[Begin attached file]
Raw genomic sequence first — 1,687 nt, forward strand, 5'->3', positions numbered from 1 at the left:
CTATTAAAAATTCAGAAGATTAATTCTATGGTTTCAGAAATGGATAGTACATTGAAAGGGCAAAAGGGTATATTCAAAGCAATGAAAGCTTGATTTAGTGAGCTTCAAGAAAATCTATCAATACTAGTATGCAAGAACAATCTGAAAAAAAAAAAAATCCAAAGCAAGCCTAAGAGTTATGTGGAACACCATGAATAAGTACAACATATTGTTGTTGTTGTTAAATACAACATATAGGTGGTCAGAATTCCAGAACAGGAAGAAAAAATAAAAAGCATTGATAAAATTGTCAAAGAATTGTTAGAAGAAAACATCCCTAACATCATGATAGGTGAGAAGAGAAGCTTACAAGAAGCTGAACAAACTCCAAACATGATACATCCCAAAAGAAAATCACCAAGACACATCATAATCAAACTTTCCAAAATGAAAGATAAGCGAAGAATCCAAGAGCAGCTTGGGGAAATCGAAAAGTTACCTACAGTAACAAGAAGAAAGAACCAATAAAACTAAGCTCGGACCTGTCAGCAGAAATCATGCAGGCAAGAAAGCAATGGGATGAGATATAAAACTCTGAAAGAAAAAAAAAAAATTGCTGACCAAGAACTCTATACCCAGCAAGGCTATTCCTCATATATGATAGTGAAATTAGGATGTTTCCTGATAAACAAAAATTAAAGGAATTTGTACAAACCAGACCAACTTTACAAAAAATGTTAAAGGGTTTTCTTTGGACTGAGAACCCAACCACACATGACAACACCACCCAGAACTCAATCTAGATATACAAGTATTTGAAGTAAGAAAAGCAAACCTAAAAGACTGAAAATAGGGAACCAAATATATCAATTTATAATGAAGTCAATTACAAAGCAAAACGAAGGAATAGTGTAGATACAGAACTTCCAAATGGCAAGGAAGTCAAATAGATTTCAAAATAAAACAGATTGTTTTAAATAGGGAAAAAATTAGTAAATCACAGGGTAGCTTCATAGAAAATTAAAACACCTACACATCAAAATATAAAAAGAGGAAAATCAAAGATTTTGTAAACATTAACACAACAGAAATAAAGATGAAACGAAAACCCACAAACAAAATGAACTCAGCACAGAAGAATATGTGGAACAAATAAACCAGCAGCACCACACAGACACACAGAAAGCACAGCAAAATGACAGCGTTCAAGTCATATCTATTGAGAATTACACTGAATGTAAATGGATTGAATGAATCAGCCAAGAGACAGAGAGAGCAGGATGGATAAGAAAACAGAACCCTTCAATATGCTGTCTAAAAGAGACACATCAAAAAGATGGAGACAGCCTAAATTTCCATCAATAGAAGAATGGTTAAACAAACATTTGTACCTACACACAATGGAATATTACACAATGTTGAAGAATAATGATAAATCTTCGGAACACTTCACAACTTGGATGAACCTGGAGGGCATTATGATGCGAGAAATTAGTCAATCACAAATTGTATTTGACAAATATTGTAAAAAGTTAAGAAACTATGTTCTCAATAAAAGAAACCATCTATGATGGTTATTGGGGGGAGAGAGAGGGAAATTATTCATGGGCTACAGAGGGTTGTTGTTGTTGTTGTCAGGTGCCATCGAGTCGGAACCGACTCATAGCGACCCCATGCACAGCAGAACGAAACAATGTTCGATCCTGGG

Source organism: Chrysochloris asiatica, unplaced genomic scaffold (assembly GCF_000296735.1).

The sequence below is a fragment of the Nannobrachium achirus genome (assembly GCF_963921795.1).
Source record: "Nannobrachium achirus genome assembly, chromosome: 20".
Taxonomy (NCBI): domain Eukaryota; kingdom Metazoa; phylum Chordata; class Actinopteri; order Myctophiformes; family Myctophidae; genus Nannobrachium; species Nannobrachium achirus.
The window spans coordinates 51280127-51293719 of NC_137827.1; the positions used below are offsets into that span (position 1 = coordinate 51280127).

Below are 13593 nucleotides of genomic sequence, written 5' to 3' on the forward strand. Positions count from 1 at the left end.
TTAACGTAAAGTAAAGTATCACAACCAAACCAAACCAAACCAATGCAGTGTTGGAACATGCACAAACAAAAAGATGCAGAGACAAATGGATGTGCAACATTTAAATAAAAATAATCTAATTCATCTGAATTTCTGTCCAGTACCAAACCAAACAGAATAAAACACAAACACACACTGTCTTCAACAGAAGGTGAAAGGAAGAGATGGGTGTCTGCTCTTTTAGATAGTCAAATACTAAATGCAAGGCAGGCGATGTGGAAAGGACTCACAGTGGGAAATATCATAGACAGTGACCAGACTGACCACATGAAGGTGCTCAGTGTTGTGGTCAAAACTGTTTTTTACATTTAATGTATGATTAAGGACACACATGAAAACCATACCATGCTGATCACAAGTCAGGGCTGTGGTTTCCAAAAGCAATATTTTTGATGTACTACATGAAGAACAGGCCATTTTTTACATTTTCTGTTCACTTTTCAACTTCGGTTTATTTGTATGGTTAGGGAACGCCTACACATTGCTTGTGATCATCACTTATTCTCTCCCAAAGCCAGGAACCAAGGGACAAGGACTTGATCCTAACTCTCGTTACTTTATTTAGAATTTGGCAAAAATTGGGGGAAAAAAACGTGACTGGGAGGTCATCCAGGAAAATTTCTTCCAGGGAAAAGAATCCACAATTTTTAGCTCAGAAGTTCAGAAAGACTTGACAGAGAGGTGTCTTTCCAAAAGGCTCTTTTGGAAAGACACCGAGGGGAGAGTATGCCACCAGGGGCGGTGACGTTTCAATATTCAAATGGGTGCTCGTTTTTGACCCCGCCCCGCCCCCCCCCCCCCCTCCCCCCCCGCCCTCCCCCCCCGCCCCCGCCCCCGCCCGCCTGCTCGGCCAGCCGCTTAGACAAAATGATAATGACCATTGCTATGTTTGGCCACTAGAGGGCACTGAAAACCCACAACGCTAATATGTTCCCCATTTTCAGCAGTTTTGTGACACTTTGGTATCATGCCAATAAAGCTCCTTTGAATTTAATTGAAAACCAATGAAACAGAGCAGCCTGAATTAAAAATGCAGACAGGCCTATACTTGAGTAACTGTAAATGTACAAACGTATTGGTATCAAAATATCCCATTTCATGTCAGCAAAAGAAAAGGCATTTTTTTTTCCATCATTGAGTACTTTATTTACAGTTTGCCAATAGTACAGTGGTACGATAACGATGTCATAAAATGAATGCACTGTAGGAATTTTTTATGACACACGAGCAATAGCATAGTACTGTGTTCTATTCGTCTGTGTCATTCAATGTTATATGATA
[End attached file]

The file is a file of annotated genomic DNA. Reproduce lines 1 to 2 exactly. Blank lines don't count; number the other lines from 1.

Raw genomic sequence first — 1,687 nt, forward strand, 5'->3', positions numbered from 1 at the left:
CTATTAAAAATTCAGAAGATTAATTCTATGGTTTCAGAAATGGATAGTACATTGAAAGGGCAAAAGGGTATATTCAAAGCAATGAAAGCTTGATTTAGTGAGCTTCAAGAAAATCTATCAATACTAGTATGCAAGAACAATCTGAAAAAAAAAAAAATCCAAAGCAAGCCTAAGAGTTATGTGGAACACCATGAATAAGTACAACATATTGTTGTTGTTGTTAAATACAACATATAGGTGGTCAGAATTCCAGAACAGGAAGAAAAAATAAAAAGCATTGATAAAATTGTCAAAGAATTGTTAGAAGAAAACATCCCTAACATCATGATAGGTGAGAAGAGAAGCTTACAAGAAGCTGAACAAACTCCAAACATGATACATCCCAAAAGAAAATCACCAAGACACATCATAATCAAACTTTCCAAAATGAAAGATAAGCGAAGAATCCAAGAGCAGCTTGGGGAAATCGAAAAGTTACCTACAGTAACAAGAAGAAAGAACCAATAAAACTAAGCTCGGACCTGTCAGCAGAAATCATGCAGGCAAGAAAGCAATGGGATGAGATATAAAACTCTGAAAGAAAAAAAAAAAATTGCTGACCAAGAACTCTATACCCAGCAAGGCTATTCCTCATATATGATAGTGAAATTAGGATGTTTCCTGATAAACAAAAATTAAAGGAATTTGTACAAACCAGACCAACTTTACAAAAAATGTTAAAGGGTTTTCTTTGGACTGAGAACCCAACCACACATGACAACACCACCCAGAACTCAATCTAGATATACAAGTATTTGAAGTAAGAAAAGCAAACCTAAAAGACTGAAAATAGGGAACCAAATATATCAATTTATAATGAAGTCAATTACAAAGCAAAACGAAGGAATAGTGTAGATACAGAACTTCCAAATGGCAAGGAAGTCAAATAGATTTCAAAATAAAACAGATTGTTTTAAATAGGGAAAAAATTAGTAAATCACAGGGTAGCTTCATAGAAAATTAAAACACCTACACATCAAAATATAAAAAGAGGAAAATCAAAGATTTTGTAAACATTAACACAACAGAAATAAAGATGAAACGAAAACCCACAAACAAAATGAACTCAGCACAGAAGAATATGTGGAACAAATAAACCAGCAGCACCACACAGACACACAGAAAGCACAGCAAAATGACAGCGTTCAAGTCATATCTATTGAGAATTACACTGAATGTAAATGGATTGAATGAATCAGCCAAGAGACAGAGAGAGCAGGATGGATAAGAAAACAGAACCCTTCAATATGCTGTCTAAAAGAGACACATCAAAAAGATGGAGACAGCCTAAATTTCCATCAATAGAAGAATGGTTAAACAAACATTTGTACCTACACACAATGGAATATTACACAATGTTGAAGAATAATGATAAATCTTCGGAACACTTCACAACTTGGATGAACCTGGAGGGCATTATGATGCGAGAAATTAGTCAATCACAAATTGTATTTGACAAATATTGTAAAAAGTTAAGAAACTATGTTCTCAATAAAAGAAACCATCTATGATGGTTATTGGGGGGAGAGAGAGGGAAATTATTCATGGGCTACAGAGGGTTGTTGTTGTTGTTGTCAGGTGCCATCGAGTCGGAACCGACTCATAGCGACCCCATGCACAGCAGAACGAAACAATGTTCGATCCTGGG